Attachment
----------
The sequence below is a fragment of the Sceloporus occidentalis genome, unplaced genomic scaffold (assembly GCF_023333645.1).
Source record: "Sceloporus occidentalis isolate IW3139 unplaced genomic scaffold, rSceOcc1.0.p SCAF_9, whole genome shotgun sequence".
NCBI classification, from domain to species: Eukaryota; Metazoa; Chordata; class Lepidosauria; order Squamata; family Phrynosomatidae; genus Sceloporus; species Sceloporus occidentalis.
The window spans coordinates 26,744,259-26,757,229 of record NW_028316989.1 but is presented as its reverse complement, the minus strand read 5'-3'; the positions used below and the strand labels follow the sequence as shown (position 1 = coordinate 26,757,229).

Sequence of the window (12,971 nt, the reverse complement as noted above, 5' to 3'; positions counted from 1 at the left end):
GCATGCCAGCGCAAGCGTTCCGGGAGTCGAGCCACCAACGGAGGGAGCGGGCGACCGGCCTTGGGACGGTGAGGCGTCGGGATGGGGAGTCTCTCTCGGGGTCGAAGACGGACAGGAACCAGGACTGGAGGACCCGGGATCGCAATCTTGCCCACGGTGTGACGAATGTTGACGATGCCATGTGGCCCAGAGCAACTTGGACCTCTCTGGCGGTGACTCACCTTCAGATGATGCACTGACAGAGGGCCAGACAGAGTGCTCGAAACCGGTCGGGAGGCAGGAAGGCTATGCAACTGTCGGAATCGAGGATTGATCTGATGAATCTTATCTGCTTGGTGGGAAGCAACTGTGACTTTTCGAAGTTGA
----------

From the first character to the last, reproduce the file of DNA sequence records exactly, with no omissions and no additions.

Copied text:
The sequence below is a fragment of the Sceloporus occidentalis genome, unplaced genomic scaffold (assembly GCF_023333645.1).
Source record: "Sceloporus occidentalis isolate IW3139 unplaced genomic scaffold, rSceOcc1.0.p SCAF_9, whole genome shotgun sequence".
NCBI classification, from domain to species: Eukaryota; Metazoa; Chordata; class Lepidosauria; order Squamata; family Phrynosomatidae; genus Sceloporus; species Sceloporus occidentalis.
The window spans coordinates 26,744,259-26,757,229 of record NW_028316989.1 but is presented as its reverse complement, the minus strand read 5'-3'; the positions used below and the strand labels follow the sequence as shown (position 1 = coordinate 26,757,229).

Sequence of the window (12,971 nt, the reverse complement as noted above, 5' to 3'; positions counted from 1 at the left end):
GCATGCCAGCGCAAGCGTTCCGGGAGTCGAGCCACCAACGGAGGGAGCGGGCGACCGGCCTTGGGACGGTGAGGCGTCGGGATGGGGAGTCTCTCTCGGGGTCGAAGACGGACAGGAACCAGGACTGGAGGACCCGGGATCGCAATCTTGCCCACGGTGTGACGAATGTTGACGATGCCATGTGGCCCAGAGCAACTTGGACCTCTCTGGCGGTGACTCACCTTCAGATGATGCACTGACAGAGGGCCAGACAGAGTGCTCGAAACCGGTCGGGAGGCAGGAAGGCTATGCAACTGTCGGAATCGAGGATTGATCTGATGAATCTTATCTGCTTGGTGGGAAGCAACTGTGACTTTTCGAAGTTGA